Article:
It's a 3 day auction that just started a few hours before your post, so it's
    not unusual that the price is so low at this point. With 2 days and 5 hours
    left now, it's up to $1200, and undoubtably it will continue to go up as the
    end of the auction approaches. No reserve is not an indication of anything
    wrong, either. Many people simply don't have a set minimum they will accept,
    or know that an item without a reserve will get more bids. Nothing indicates
    to me this is a scam. The fact that the seller is in the Netherlands makes
    wary, but not suspicious.

    That said, caution should be exercised if you do try to win the camera. Don't
    go wiring money, and insist on an escrow service, especially on an item this
    expensive. If the seller refuses, it probably is a scam.

    My question is, who buys an $8K camera and pairs it with a $400 and a $180
    lens? Not that my lenses are any better, but I didn't get a 1Ds...

    Ken
     
    Ken Alverson, Oct 15, 2003
    #9
  10. polvoronn

    Mark Grebner Guest

    > Good grief! eBay should pay you for your time. I wonder what those people
    > in eBay fraud unit are doing...Reading your emails, I guess.


    My thoughts exactly. Not only because Nikki is obviously dong good
    things, but because eBay really ought to start caring about fraud.

    It has always been eBay's unwritten policy to allow fraud as long as
    the perpetrator follows all the rules. If this seems like an
    outrageous thing to say, consider that nobody at eBay seems to be
    doing the same research as Nikki is - even though they have far
    greater and easier access to auction data than a private party has.

    There are any number of steps eBay could take to make fraudulent
    auctions more difficult to place, but their answer is always the same:
    they cut-and-paste a copy of their policies in a robo-reply.

    EBay is a truly wonderful addition to American commerce, but I sure
    wish they'd get past over their short-range grubbing for listing fees,
    and start realizing that undiscovered frauds are a minus to them - not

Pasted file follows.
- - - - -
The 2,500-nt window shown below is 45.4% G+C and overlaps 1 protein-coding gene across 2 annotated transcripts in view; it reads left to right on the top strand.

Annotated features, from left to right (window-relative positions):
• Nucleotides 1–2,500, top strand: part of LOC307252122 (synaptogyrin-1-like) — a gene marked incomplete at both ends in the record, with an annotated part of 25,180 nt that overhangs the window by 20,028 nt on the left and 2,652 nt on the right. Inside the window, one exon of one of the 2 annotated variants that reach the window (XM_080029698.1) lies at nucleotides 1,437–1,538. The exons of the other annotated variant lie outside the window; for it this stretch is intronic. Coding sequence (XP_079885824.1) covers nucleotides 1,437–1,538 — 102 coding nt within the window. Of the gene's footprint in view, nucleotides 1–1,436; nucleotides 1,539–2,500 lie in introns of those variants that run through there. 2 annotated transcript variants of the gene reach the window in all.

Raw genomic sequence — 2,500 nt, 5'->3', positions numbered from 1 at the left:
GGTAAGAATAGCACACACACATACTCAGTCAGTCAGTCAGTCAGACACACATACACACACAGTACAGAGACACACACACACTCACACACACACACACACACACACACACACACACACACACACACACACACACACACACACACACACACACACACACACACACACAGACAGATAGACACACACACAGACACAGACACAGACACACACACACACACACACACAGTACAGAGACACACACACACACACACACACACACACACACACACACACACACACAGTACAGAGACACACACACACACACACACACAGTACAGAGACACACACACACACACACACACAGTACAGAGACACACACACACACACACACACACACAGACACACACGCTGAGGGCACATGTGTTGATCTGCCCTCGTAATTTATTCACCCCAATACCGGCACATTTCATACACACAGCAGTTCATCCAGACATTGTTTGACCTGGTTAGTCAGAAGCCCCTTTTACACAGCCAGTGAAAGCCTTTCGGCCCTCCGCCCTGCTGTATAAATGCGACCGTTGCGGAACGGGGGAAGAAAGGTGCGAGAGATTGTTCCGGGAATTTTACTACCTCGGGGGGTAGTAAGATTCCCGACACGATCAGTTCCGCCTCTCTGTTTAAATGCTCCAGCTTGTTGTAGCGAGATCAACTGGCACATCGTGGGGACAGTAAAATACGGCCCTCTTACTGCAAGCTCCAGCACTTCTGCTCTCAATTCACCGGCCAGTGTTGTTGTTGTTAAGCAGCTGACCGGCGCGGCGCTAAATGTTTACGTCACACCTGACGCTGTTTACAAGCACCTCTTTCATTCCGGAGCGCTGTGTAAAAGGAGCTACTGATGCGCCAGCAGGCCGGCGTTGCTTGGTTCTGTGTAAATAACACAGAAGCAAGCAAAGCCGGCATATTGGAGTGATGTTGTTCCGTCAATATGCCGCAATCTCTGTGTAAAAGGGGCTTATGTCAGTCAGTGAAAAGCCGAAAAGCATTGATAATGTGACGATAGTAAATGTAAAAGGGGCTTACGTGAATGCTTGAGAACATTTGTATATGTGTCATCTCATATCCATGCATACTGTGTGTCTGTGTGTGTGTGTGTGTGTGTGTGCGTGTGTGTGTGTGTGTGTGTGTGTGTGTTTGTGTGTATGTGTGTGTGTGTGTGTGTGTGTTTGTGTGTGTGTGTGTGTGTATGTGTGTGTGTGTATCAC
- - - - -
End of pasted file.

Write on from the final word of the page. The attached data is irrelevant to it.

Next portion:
a plus.
     
    Mark Grebner, Oct 15, 2003
    #10
  11. polvoronn

    polvoronn Guest

    *UPDATE*Re: Cheap EOS 1D-S on ebay ... is it for real?!

    Looks like the auction has been pulled. There was also another auction for
    a cheap 1Ds and that ended also. Interestingly enough, both sellers are in
    the netherlands o_O

    I always knew that "If it's too good to be true then it probably is"
    (ESPECIALLY with ebay auctions) - these ones just caught me off guard cuz it
    looked so legit. Oh well, back to my A60.


    "polvoronn" <> wrote in message
    news:U_1jb.99920$6C4.26375@pd7tw1no...
    >

    http://cgi.ebay.ca/ws/eBayISAPI.dll?ViewItem&item=2957866931&category=43454&
    > rd=1
    >
    > - no reserve
    > - 2 days left (as for this post)
    > - just a little over $100US (again, as of this post)
    > - includes 2 lenses, 1GB CF card, and other goodies
    >
    > BUT
    >
    > - high feedback rating
    > - located in netherlands
    >
    > WHAT'S GOING ON?!
    >
    >
     
    polvoronn, Oct 15, 2003
    #11
  12. polvoronn

    PiZzazA Guest

    If I were an ebay lawyer, this is what I am thinking.

    If I ignore all the reports about fraudulent auctions, I would be liable
    because I knowingly let people get ripped off.
    If I strart actively pursuing fraudulent auctions, I would be liable for
    anything that I missed because I have presumed responsibility to prevent
    them.
    So the best way is to be passive, and make ebay a "carrier" model: Carry the